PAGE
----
University of Kentucky infectious disease specialist warns of measles comeback

Republished from WEKU.

An infectious disease specialist at the University of Kentucky has just written a column about the dangers of measles. Dr. Nicholas Van Sickels is the director of infection prevention and control at UK HealthCare. He said vaccination rates in the U.S. have fallen and post-COVID pandemic, travel has increased. As a result, cases of the highly infectious and potentially dangerous disease are on the rise.

“Most people recover just fine. However, for quite a bit of time after you have measles, your immune system doesn’t work as well. So you have a higher risk of lung infections, GI infections, you can get complications after measles like pneumonias, and ear infections.”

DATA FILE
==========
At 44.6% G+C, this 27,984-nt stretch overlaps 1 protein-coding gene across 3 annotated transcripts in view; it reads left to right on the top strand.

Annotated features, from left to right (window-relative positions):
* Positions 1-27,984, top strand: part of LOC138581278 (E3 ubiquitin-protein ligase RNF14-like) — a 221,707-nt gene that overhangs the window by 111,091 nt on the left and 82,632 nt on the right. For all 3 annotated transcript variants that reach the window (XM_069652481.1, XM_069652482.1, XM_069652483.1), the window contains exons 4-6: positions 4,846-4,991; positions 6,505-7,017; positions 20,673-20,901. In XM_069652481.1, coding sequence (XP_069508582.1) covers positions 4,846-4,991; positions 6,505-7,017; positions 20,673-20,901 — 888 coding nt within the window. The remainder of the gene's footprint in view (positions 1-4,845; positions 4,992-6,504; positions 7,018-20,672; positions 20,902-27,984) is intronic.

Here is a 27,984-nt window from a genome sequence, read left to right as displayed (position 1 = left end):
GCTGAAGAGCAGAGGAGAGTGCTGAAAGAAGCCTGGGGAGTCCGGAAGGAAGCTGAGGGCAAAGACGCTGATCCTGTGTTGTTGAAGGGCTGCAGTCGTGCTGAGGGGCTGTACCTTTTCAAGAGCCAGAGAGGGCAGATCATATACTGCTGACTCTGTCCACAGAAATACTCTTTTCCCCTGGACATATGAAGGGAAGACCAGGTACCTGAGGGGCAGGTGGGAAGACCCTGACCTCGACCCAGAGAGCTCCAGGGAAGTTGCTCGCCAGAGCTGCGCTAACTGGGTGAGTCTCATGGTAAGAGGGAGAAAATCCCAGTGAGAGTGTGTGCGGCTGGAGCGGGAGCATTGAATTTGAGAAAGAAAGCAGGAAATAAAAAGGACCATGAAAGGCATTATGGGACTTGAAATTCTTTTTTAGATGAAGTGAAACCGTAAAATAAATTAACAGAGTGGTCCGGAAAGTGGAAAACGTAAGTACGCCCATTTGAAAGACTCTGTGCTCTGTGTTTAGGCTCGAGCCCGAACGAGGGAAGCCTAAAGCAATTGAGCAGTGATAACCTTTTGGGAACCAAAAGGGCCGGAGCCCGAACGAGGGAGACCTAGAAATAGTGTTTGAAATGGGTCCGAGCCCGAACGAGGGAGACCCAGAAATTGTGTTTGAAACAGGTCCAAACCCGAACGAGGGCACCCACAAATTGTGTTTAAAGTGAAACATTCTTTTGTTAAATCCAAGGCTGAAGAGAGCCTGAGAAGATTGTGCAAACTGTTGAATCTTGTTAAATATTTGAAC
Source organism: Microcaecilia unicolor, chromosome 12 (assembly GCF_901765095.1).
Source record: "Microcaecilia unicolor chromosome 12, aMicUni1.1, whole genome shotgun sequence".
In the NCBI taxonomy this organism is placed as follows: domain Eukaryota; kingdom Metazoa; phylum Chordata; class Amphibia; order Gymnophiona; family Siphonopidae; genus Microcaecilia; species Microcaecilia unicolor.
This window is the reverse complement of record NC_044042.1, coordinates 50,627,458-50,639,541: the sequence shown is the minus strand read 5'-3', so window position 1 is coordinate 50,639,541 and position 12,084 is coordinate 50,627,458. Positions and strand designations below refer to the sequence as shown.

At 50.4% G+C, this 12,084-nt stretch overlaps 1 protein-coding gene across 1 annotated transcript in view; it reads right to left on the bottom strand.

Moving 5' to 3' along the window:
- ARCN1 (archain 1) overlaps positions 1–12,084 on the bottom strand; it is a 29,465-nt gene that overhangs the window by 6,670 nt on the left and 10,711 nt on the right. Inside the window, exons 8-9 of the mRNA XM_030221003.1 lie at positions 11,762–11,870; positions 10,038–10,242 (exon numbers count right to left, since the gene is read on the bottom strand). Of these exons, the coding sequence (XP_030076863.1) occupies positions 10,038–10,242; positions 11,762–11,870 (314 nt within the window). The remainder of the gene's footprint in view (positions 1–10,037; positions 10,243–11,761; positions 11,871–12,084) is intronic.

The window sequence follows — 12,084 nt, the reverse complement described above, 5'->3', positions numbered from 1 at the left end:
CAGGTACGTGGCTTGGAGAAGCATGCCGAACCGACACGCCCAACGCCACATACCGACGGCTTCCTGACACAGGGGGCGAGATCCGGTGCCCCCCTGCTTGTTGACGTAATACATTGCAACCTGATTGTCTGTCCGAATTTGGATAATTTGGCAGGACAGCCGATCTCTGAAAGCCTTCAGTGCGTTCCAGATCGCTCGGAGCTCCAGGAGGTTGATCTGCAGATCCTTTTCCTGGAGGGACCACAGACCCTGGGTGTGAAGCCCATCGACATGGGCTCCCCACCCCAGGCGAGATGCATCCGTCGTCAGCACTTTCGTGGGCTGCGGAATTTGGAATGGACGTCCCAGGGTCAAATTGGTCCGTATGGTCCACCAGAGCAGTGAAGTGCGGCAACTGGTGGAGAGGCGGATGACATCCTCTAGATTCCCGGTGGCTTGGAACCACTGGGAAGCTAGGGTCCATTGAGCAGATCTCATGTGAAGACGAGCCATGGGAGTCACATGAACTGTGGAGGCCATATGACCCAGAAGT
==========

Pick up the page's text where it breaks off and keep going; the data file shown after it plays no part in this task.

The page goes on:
Van Sickels said some people develop serious brain problems 7 to 20 years after having measles. He said as of April 25, at least 125 measles cases have been reported in the U.S. – twice as many as all of last year. He said the best medicine is prevention.

“The vaccines rolled out in the 60s. But they’re not new. They’ve been around for decades. We have tons of data on them. They’re very safe and extremely effective and preventing measles.”

Van Sickels said Kentucky’s vaccination rate is nearly two percentage points lower than the national average – and folks with questions should talk to their doctor or pediatrician.

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Originally published by WEKU.

Republished with permission.